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Late-season wildfires recall 1947 blazes, stress importance of wildfire prep

Blog Post created by averzoni Employee on Sep 19, 2017

Residents described Goose Rocks Beach, a neighborhood in Kennebunkport, Maine, as looking like Europe after WWII after wildfires tore through the residential area in the fall of 1947, leaving only chimneys in their wake.

 

As wildfires continue to devastate the Western United States, prompting experts to remark on how long this year’s wildfire season is stretching, I’m reminded of a spate of similar late-season wildfires that struck my home state of Maine 70 years ago next month. I wrote about these fires in “Maine Burned,” the latest installment of NFPA Journal’s Looking Back section.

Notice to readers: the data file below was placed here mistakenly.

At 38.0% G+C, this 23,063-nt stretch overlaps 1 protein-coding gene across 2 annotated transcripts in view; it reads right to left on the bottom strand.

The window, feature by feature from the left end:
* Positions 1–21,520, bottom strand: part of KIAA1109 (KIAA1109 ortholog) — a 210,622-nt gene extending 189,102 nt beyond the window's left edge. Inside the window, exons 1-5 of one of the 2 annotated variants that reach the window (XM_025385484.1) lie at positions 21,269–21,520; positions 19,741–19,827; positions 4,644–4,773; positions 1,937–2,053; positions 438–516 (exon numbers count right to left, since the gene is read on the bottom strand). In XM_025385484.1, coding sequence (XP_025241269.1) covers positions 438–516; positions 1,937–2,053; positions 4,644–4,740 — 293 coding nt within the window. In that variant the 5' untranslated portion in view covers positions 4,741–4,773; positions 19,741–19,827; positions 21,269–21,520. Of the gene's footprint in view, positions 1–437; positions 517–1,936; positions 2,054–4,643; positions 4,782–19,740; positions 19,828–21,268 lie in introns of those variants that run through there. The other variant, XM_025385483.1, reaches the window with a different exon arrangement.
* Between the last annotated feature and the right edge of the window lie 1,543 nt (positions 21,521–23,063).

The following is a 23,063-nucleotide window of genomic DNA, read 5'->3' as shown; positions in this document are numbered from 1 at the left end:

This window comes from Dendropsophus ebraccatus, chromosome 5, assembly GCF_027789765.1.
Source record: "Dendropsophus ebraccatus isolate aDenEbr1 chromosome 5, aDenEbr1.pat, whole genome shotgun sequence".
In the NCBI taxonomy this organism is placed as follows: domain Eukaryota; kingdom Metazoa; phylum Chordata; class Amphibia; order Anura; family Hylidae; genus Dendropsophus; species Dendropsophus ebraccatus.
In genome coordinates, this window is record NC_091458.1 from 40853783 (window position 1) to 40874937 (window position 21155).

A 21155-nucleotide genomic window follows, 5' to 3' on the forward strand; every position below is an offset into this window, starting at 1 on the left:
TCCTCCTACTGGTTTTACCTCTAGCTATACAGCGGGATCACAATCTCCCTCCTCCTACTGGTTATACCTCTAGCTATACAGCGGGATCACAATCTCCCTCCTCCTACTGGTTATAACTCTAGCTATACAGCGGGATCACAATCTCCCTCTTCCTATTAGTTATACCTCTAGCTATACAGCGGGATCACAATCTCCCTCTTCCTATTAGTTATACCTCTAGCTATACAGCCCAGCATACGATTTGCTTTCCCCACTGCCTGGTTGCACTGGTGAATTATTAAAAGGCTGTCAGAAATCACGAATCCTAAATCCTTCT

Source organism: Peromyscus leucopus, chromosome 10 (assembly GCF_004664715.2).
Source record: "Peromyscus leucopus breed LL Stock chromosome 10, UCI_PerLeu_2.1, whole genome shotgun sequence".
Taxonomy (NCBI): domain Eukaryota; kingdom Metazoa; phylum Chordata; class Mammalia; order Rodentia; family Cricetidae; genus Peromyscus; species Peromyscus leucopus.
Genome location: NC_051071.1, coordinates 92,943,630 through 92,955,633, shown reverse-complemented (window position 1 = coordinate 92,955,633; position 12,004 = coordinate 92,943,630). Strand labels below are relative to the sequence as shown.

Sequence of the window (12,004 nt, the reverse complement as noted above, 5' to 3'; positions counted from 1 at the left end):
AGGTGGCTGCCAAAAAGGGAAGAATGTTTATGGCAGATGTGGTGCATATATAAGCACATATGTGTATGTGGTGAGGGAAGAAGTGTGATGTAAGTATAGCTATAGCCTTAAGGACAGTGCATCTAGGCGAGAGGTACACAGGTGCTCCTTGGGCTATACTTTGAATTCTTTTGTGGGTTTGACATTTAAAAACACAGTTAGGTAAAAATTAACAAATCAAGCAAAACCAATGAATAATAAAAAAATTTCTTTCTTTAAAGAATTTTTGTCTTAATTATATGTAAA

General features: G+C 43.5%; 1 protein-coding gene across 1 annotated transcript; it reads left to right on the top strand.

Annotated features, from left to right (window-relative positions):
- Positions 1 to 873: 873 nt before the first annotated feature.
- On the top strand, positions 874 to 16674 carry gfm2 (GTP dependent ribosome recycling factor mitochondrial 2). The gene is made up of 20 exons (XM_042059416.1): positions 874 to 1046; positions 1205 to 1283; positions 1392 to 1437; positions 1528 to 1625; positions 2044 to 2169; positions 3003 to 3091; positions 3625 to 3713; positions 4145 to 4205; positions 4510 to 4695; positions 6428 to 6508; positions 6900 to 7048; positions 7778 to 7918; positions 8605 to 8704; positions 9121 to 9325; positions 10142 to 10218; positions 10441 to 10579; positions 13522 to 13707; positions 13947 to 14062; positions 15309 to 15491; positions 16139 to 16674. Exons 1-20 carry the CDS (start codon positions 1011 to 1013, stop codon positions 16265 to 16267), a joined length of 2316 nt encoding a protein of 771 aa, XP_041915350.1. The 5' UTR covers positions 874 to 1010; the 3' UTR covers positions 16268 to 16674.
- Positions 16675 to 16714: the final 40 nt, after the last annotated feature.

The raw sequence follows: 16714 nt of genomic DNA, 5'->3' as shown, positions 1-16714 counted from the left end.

After an especially rainy spring and a hot, dry summer, the fall of 1947 brought massive wildfires to the Pine Tree State. Striking mostly in October, the blazes torched over 200,000 acres of land and destroyed more than 1,000 homes, many of them mansions in coastal resort areas like Kennebunkport and Mount Desert Island. What we’ve seen happening this year in Western states, including Montana, Oregon, Washington, Idaho, California, and Utah, has followed the same pattern: Rain, vegetation growth, and heat, followed by wildfires. It’s a cycle wildfire experts know well.

 

These fires and the ones that struck Maine in 1947 underscore the importance of being prepared for wildfires anywhere, anytime. While you might not think of wildfires occurring in a state like Maine—let alone Maine in October—history proves otherwise. Visit firewise.org for tips and tools on preparing for a wildfire.

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